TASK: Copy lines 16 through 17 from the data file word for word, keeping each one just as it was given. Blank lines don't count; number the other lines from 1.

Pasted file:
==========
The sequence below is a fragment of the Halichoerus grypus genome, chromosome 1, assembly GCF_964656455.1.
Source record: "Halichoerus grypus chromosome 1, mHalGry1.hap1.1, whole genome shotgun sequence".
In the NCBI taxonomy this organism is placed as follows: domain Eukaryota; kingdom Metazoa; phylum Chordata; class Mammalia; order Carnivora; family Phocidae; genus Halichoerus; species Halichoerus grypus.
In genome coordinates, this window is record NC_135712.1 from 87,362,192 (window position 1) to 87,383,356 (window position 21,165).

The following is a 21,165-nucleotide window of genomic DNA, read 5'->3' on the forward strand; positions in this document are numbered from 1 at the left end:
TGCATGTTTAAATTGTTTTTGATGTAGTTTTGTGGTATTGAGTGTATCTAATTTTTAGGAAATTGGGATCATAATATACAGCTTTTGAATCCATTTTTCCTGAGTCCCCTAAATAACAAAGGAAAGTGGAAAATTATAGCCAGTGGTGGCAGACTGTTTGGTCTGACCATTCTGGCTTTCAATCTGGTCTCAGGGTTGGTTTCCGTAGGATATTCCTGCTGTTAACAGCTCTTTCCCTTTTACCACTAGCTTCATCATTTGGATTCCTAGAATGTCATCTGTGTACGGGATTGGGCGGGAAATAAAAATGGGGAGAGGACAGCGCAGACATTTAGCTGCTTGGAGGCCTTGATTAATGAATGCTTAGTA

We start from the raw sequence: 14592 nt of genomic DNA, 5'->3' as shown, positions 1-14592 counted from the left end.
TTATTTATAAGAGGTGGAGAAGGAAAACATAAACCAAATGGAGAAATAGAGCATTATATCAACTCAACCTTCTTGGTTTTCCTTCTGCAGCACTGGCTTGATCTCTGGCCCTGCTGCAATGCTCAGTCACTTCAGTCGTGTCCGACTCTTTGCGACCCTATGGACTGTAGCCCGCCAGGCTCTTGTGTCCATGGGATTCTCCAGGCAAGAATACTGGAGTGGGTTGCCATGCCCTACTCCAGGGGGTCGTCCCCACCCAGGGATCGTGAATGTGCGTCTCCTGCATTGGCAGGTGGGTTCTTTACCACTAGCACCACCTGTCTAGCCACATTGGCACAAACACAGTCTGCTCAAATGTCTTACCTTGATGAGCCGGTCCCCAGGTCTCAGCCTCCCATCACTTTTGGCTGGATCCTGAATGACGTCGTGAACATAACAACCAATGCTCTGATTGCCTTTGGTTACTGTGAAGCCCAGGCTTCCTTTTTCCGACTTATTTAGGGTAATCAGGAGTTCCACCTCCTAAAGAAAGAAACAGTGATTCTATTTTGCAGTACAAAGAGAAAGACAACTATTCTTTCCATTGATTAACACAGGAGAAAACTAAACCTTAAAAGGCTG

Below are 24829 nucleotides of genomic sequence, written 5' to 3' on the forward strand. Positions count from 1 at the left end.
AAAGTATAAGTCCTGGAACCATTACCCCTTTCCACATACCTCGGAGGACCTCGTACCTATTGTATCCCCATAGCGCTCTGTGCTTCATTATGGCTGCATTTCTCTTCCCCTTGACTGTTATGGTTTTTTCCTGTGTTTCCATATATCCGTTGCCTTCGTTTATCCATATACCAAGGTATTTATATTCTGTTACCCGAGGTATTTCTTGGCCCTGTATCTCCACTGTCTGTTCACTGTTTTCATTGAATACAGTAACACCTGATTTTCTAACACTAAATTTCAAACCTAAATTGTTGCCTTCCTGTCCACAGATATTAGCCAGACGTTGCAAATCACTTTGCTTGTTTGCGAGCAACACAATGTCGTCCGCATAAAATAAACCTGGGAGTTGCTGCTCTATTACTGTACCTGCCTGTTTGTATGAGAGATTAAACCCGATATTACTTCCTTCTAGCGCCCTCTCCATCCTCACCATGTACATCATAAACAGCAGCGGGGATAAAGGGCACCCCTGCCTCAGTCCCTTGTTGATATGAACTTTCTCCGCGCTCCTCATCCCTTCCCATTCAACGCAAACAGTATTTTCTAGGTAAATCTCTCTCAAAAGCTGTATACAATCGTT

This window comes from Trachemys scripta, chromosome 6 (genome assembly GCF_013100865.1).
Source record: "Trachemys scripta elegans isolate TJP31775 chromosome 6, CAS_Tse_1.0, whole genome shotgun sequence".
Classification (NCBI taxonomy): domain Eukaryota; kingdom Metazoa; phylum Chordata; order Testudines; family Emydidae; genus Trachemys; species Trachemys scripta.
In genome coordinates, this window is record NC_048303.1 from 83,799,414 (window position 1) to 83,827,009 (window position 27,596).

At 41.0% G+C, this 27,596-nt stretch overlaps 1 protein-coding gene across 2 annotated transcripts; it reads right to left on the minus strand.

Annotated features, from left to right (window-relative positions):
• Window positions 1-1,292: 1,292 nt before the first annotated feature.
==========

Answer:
Annotated features, from left to right (window-relative positions):
• Window positions 1-1,292: 1,292 nt before the first annotated feature.